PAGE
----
And this adjusted trial balance, this is going to be the source for our financial statements. This is what we're going to use to create those. So let's take this information for Legacy Realty, this adjusted trial balance, and let's go on to the next step. Great. So now that we have that information from our adjusted trial balance, let's go ahead and prepare a statement of changes in owner's equity for our case company, Legacy Realty.
And just like our other financial statements, we start with our header, which starts with our business name, so Legacy Realty Partners. Then we put statement of changes in owner's equity and then we put a line it says for the period ending, in this case, December 31, 2012. So just like our income statement, we have to have this line that says, for the period ending, because this is an activity based statement. So that's our header. So what information do we need?
Well, here we have the information from our adjusted trial balance, which is just our permanent accounts. So you see here our assets, liabilities, and our equity. And our equity is the key piece. And then we also have the income statement. We're going to need to take some information off of our income statement in order to prepare our statement of changes in owner's equity. So the first line is going to be our beginning balance, January 1, in our owner's equity.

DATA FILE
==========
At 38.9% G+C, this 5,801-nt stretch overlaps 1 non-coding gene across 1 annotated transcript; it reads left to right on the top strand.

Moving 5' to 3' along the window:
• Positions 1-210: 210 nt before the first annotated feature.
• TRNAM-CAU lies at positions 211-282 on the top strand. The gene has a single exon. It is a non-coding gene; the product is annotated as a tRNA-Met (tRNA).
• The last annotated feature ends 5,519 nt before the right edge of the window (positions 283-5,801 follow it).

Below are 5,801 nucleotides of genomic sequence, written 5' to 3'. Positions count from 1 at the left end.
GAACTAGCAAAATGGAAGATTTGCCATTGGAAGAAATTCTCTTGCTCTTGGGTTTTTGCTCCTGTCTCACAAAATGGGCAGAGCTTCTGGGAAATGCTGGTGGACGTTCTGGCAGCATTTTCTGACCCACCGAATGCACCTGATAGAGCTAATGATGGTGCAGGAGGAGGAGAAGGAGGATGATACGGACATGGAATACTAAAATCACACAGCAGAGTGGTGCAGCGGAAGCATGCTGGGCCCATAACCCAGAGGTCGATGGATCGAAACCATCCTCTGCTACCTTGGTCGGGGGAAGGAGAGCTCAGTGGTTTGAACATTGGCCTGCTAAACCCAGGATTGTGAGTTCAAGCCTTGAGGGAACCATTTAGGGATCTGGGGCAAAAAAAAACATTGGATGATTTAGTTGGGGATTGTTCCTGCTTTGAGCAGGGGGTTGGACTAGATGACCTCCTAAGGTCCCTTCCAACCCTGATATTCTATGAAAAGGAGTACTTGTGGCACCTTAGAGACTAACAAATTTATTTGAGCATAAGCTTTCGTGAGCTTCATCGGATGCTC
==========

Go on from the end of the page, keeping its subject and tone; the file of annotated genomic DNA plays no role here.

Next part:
So you'll see it there, retained earnings, 112, $200,000 so we're starting with $200,000, and then we would need to add any owner investments or net income, which we had net income in this case, which you can see there at the bottom, net income of $86,500. We didn't have any owner investments during the period, so the only item we have to add is net income. And we subtotal that. And then we need to make out any subtractions for any owner's draws, any money owners pulled out of the business, as well as if we had a net loss.
Well, we know we had net income, so the only item we needed to subtract out are the owner's drawings. So you'll see that in that owner's drawing account right there from our adjusted trial balance. So we subtract owner draws to get us to our ending balance at December 31, 2012 of $276,500 in our owner's equity. So that's our statement of changes in owner's equity for our case study company, Legacy Realty Partners.
So now let's summarize what we talked about today in a nutshell. We discuss our case study company, Legacy Realty, the sole proprietorship, and then we went through an example preparing a statement of changes in owner's equity. It details the owner activity for a period. We looked at our adjusted trial balance, pulling some information from that, and then we also had to pull information from our income statement, our net income, our net loss, in order to create this statement. I hope everybody enjoyed this video and I hope to see you next time.